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Drug Safety

, Volume 40, Issue 2, pp 145–152 | Cite as

Surveillance of Adverse Events After Seasonal Influenza Vaccination in Pregnant Women and Their Infants in the Vaccine Adverse Event Reporting System, July 2010–May 2016

  • Pedro Moro
  • Jane Baumblatt
  • Paige Lewis
  • Janet Cragan
  • Naomi Tepper
  • Maria Cano
Original Research Article

Abstract

Introduction

Routine immunization of pregnant women with seasonal inactivated influenza vaccines (IIVs) is recommended in all trimesters of pregnancy. A review of the Vaccine Adverse Event Reporting System (VAERS) during 1990–2009 did not find any unexpected patterns of pregnancy complications or fetal outcomes after administration of IIV or live attenuated influenza vaccines (LAIVs). During the 2009–2010 pandemic influenza A (H1N1) vaccination campaign, a study noted that the number of VAERS reports from pregnant women who received the H1N1 2009 inactivated monovalent vaccine (n = 288) increased compared with 1990–2009 seasonal IIV pregnancy reports (n = 148).

Objectives

The objective of this study was to assess the safety of seasonal influenza vaccines in pregnant women and their infants whose reports were submitted to VAERS during 2010–2016.

Methods

We searched VAERS for US reports of adverse events (AEs) in pregnant women who received IIV or LAIV from 1 July 2010 through 6 May 2016. Clinicians reviewed reports and available medical records and assigned a primary clinical category for each report. Reports were coded as serious based on the Code of Federal Regulations.

Results

We identified 671 reports after seasonal influenza vaccines administered to pregnant women: 544 after IIV and 127 after LAIV. Serious events occurred among 61 (11.2%) reports following IIV and one (0.8%) report following LAIV. No deaths were reported. Among reports with trimester information (n = 296), IIV was administered during the first trimester in 116 (39.2%). Among IIV reports, the most frequent pregnancy-specific AE was spontaneous abortion in 62 (11.4%) reports, followed by stillbirth in ten (1.8%) and preterm delivery in six (1.1%). The most common non-pregnancy-specific AEs were injection-site reactions (55 [10.1%]). Neonatal or infant outcomes were reported in 22 (4.0%) reports, seven of which had major birth defects of different types and no neonatal deaths.

Conclusion

As in 2009–2010, no new or unexpected patterns in maternal or fetal outcomes were observed during 2010–2016.

Keywords

Influenza Influenza Vaccine Preterm Delivery H1N1 Pandemic Major Birth Defect 
These keywords were added by machine and not by the authors. This process is experimental and the keywords may be updated as the learning algorithm improves.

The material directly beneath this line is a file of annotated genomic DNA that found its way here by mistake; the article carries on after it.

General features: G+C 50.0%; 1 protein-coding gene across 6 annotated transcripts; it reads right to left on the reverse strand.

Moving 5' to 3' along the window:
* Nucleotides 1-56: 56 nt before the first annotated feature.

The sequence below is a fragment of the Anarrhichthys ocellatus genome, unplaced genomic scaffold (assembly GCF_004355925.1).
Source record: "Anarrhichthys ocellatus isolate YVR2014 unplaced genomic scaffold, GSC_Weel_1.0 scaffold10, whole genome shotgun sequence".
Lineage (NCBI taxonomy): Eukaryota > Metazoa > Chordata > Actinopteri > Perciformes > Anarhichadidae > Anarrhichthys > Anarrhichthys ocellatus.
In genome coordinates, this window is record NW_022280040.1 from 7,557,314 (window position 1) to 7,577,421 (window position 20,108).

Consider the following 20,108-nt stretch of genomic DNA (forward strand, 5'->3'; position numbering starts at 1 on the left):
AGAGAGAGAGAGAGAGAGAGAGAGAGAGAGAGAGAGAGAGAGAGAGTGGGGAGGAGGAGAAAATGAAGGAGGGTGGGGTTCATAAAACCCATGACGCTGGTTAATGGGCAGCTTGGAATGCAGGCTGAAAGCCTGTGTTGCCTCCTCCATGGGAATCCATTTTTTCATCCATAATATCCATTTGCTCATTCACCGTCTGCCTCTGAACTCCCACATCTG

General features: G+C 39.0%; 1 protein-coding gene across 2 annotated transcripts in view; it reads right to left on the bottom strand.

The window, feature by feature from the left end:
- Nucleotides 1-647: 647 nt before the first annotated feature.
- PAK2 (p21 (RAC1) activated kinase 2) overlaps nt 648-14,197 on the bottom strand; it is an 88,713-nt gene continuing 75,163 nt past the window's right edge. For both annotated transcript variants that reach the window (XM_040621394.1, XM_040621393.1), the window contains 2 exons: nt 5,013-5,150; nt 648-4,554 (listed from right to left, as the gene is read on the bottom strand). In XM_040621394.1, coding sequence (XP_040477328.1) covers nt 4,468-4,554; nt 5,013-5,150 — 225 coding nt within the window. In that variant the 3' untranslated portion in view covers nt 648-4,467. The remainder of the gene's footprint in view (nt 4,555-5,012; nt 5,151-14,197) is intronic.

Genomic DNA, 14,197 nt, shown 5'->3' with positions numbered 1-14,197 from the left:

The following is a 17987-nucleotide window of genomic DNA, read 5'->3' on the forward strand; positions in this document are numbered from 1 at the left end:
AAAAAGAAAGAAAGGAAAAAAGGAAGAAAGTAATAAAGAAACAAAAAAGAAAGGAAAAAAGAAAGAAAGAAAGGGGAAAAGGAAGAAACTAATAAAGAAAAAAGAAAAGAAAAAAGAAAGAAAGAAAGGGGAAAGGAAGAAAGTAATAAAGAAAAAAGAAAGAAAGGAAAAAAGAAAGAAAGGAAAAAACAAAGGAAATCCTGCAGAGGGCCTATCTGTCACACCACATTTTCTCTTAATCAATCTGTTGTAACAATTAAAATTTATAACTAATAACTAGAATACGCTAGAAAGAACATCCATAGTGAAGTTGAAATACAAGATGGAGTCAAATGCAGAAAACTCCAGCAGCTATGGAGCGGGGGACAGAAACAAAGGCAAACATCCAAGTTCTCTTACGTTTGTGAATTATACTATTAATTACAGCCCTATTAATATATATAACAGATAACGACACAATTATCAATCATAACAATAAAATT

Notes

Acknowledgements

We thank the CDC’s Immunization Safety Office staff, whose work allowed this activity to be conducted. We also thank staff from cSRA, Inc. for their work on this project.

Compliance with Ethical Standards

Funding

No external or internal sources of funding were used for this study.

Conflict of interest

Pedro Moro, Jane Baumblatt, Paige Lewis, Janet Cragan, Naomi Tepper, and Maria Cano have no conflicts of interest that are directly relevant to the content of this study. Part of this research was presented during the 31st International Conference on Pharmacoepidemiology & Therapeutic Risk Management (ICPE) that was held from 22 to 26 August 2015 in Boston, MA, USA.

Ethical approval

Because VAERS is a routine surveillance program that does not meet the definition of research, it is not subject to Institutional Review Board review and informed consent requirements.

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Copyright information

© Springer International Publishing Switzerland (Outside the USA) 2016

Authors and Affiliations

  • Pedro Moro
    • 1
  • Jane Baumblatt
    • 2
  • Paige Lewis
    • 1
  • Janet Cragan
    • 3
  • Naomi Tepper
    • 4
  • Maria Cano
    • 1
  1. 1.Immunization Safety Office, Division of Healthcare Quality PromotionNational Center for Emerging and Zoonotic Infectious Diseases (NCEZID), Centers for Disease Control and Prevention (CDC)AtlantaUSA
  2. 2.Division of Epidemiology, Office of Biostatistics and EpidemiologyCenter for Biologics Evaluation and Research, US Food and Drug Administration (FDA)Silver SpringUSA
  3. 3.Birth Defects Branch, Division of Congenital and Developmental DisabilitiesNational Center on Birth Defects and Developmental Disabilities (NCBDDD), CDCAtlantaUSA
  4. 4.Women’s Health and Fertility Branch, Division of Reproductive HealthNational Center for Chronic Disease Prevention and Health Promotion (NCCDPHP), CDCAtlantaUSA

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